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Knee Surg Sports Traumatol Arthrosc. 2014 Sep;22(9):2223-7. doi: 10.1007/s00167-013-2582-0. Epub 2013 Jun 30.

Evaluation of the coracoclavicular reconstruction using LARS artificial ligament in acute acromioclavicular joint dislocation.

Author information

1
Department of Orthopaedic Surgery, Shanghai Changzheng Hospital, Second Military Medical University, 415 Fengyang Road, Shanghai, 200003, China.

Abstract

PURPOSE:

The most appropriate procedure for surgical treatment of severe acromioclavicular (AC) joint dislocation was still not clear. The purpose of this study is to evaluate the outcomes of coracoclavicular (CC) reconstruction with ligament augmentation and reconstruction system (LARS) artificial ligaments for the treatment of acute complete AC joint dislocation.

METHODS:

Twenty-four patients (16 male and 8 female, ages ranged from 21 to 45) with acute complete AC joint dislocations were treated with CC reconstruction using LARS artificial ligaments. All these dislocations were unstable injuries. Clinical evaluation was used by the Constant scores and VAS. The radiographic evaluation consisted of Zanca radiographs for bilateral AC joint and axillary radiographs for the injured shoulder.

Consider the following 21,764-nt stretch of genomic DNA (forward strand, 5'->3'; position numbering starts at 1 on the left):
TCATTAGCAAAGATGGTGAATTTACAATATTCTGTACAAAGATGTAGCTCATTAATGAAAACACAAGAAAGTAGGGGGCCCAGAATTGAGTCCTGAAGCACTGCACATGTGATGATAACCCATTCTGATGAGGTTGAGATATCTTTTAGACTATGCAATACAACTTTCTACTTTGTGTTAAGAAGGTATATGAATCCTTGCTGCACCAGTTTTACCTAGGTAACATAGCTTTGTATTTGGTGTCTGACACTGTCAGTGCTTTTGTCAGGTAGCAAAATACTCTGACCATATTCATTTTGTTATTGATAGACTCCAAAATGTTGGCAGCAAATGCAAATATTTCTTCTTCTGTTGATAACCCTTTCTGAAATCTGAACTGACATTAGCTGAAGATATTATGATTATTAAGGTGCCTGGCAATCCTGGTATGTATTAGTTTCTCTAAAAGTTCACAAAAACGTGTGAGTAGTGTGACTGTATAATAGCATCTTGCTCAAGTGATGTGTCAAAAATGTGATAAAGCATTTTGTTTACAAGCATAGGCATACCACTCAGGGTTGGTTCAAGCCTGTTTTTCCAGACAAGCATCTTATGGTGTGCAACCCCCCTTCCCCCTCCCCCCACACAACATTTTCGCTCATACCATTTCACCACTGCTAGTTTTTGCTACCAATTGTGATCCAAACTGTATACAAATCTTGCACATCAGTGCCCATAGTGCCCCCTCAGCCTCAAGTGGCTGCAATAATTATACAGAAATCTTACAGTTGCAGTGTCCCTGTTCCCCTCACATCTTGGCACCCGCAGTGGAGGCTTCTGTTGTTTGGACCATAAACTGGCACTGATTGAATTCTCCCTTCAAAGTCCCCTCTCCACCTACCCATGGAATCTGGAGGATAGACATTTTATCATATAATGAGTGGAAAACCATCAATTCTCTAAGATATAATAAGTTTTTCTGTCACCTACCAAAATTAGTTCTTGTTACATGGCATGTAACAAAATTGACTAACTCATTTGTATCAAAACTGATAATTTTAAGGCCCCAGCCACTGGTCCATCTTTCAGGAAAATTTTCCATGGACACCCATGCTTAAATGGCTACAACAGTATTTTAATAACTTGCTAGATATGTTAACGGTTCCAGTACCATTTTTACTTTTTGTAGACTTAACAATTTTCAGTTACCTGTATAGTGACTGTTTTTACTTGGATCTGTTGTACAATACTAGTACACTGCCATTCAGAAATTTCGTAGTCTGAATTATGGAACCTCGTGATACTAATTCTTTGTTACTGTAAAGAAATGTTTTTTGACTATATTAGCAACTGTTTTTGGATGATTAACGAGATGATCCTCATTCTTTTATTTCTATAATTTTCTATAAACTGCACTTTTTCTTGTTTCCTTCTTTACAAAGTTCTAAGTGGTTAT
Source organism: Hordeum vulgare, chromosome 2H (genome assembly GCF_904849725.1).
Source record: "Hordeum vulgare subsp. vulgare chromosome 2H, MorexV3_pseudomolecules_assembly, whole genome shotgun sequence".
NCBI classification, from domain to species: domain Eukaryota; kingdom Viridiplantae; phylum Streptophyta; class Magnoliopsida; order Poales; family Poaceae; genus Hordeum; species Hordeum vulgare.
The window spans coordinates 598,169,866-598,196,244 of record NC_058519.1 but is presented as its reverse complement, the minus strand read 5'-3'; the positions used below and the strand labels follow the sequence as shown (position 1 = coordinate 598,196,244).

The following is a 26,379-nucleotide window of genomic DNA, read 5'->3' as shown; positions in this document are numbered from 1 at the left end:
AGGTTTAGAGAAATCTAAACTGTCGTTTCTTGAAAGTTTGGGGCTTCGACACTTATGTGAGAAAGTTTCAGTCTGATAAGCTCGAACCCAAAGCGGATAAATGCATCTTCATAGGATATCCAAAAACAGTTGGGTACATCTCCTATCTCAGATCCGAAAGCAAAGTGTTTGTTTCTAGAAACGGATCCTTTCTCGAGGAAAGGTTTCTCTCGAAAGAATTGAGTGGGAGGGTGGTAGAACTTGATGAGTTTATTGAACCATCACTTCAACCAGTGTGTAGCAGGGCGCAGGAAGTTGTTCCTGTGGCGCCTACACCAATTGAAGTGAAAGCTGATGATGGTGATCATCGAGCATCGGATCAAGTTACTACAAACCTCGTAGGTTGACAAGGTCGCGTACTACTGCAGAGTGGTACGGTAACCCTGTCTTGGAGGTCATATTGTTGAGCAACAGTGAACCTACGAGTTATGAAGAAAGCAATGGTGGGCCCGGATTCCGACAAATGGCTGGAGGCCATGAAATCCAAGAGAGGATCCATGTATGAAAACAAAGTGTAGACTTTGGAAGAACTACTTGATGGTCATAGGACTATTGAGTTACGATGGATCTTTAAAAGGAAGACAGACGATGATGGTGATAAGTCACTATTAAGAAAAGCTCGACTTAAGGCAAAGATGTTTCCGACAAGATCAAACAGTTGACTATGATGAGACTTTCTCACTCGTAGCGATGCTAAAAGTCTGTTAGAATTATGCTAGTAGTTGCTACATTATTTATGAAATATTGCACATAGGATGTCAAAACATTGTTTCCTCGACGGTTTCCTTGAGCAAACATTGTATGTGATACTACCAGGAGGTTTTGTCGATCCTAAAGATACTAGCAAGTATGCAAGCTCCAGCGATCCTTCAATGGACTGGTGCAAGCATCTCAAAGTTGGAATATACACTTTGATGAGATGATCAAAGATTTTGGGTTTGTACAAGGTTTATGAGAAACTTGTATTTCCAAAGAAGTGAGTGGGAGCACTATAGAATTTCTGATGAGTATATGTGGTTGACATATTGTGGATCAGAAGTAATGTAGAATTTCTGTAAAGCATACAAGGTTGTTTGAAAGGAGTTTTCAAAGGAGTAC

RESULTS:

All patients had follow-up times of 36 months (range 6-60). The Constant scores rose from 62.3 ± 6.9 preoperatively to 94.5 ± 9.3 at final evaluation (P < 0.05). Preoperative VAS scores were 5.1 ± 1.7, and the VAS scores at the last review were 0.7 ± 1.4 (P < 0.05). Follow-up radiographs showed anatomical reduction in 20 patients and slight loss of reduction in 4 patients. Calcification of CC ligament in 4 patients, degenerative change around the AC joint in 2 patient and clavicular osteolysis around screws in one patient were found.

CONCLUSIONS:

LARS artificial ligament for reconstruction of CC can provide immediate stability and allow early shoulder mobilization with good functional results and few complications. This procedure was an effective and safe method to treat grade III and more AC joint dislocations.

LEVEL OF EVIDENCE:

IV.

PMID:
23812536
DOI:
10.1007/s00167-013-2582-0
[Indexed for MEDLINE]

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